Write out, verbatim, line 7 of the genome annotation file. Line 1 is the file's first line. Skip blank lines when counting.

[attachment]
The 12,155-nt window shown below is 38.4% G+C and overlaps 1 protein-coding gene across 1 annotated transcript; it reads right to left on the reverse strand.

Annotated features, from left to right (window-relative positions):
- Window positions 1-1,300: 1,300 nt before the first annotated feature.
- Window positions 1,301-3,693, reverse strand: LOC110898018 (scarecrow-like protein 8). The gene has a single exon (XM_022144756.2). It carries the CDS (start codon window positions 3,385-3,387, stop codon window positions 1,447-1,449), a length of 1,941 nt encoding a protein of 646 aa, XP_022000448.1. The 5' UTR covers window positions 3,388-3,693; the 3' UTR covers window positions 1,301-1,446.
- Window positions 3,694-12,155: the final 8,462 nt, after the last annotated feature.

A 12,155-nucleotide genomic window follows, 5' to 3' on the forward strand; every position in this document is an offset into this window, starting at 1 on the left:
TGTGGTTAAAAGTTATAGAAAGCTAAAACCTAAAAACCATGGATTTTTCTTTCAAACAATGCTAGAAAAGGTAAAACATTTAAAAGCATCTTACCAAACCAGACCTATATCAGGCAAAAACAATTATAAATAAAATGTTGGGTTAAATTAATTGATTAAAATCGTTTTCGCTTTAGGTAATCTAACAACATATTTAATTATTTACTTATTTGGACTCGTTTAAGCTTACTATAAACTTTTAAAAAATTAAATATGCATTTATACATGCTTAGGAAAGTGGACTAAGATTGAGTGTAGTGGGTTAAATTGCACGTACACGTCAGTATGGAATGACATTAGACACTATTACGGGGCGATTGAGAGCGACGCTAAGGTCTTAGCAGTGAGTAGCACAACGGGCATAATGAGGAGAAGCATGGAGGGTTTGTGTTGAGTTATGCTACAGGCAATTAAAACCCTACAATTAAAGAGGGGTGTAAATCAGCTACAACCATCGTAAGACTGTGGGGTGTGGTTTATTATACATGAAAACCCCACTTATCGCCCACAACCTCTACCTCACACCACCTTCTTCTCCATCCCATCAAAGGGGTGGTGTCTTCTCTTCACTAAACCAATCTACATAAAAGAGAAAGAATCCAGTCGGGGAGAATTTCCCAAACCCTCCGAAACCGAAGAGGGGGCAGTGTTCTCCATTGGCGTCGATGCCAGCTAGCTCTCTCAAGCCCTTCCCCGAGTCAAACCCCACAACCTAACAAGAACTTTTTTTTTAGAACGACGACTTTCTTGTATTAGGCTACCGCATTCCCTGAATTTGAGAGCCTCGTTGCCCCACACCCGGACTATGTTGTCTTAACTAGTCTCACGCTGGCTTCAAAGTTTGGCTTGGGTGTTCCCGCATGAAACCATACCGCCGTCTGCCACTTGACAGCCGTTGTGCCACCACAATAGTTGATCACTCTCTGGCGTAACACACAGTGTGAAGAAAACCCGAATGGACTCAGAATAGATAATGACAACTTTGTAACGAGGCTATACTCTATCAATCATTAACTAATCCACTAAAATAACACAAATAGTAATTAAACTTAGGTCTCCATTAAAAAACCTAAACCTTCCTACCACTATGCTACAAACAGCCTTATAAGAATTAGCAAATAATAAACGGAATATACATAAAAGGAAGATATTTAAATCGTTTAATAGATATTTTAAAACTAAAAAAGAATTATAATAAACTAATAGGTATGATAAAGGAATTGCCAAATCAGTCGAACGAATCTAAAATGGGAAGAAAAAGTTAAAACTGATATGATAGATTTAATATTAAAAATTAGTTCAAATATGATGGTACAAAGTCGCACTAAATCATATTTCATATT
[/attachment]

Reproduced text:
TGTGGTTAAAAGTTATAGAAAGCTAAAACCTAAAAACCATGGATTTTTCTTTCAAACAATGCTAGAAAAGGTAAAACATTTAAAAGCATCTTACCAAACCAGACCTATATCAGGCAAAAACAATTATAAATAAAATGTTGGGTTAAATTAATTGATTAAAATCGTTTTCGCTTTAGGTAATCTAACAACATATTTAATTATTTACTTATTTGGACTCGTTTAAGCTTACTATAAACTTTTAAAAAATTAAATATGCATTTATACATGCTTAGGAAAGTGGACTAAGATTGAGTGTAGTGGGTTAAATTGCACGTACACGTCAGTATGGAATGACATTAGACACTATTACGGGGCGATTGAGAGCGACGCTAAGGTCTTAGCAGTGAGTAGCACAACGGGCATAATGAGGAGAAGCATGGAGGGTTTGTGTTGAGTTATGCTACAGGCAATTAAAACCCTACAATTAAAGAGGGGTGTAAATCAGCTACAACCATCGTAAGACTGTGGGGTGTGGTTTATTATACATGAAAACCCCACTTATCGCCCACAACCTCTACCTCACACCACCTTCTTCTCCATCCCATCAAAGGGGTGGTGTCTTCTCTTCACTAAACCAATCTACATAAAAGAGAAAGAATCCAGTCGGGGAGAATTTCCCAAACCCTCCGAAACCGAAGAGGGGGCAGTGTTCTCCATTGGCGTCGATGCCAGCTAGCTCTCTCAAGCCCTTCCCCGAGTCAAACCCCACAACCTAACAAGAACTTTTTTTTTAGAACGACGACTTTCTTGTATTAGGCTACCGCATTCCCTGAATTTGAGAGCCTCGTTGCCCCACACCCGGACTATGTTGTCTTAACTAGTCTCACGCTGGCTTCAAAGTTTGGCTTGGGTGTTCCCGCATGAAACCATACCGCCGTCTGCCACTTGACAGCCGTTGTGCCACCACAATAGTTGATCACTCTCTGGCGTAACACACAGTGTGAAGAAAACCCGAATGGACTCAGAATAGATAATGACAACTTTGTAACGAGGCTATACTCTATCAATCATTAACTAATCCACTAAAATAACACAAATAGTAATTAAACTTAGGTCTCCATTAAAAAACCTAAACCTTCCTACCACTATGCTACAAACAGCCTTATAAGAATTAGCAAATAATAAACGGAATATACATAAAAGGAAGATATTTAAATCGTTTAATAGATATTTTAAAACTAAAAAAGAATTATAATAAACTAATAGGTATGATAAAGGAATTGCCAAATCAGTCGAACGAATCTAAAATGGGAAGAAAAAGTTAAAACTGATATGATAGATTTAATATTAAAAATTAGTTCAAATATGATGGTACAAAGTCGCACTAAATCATATTTCATATT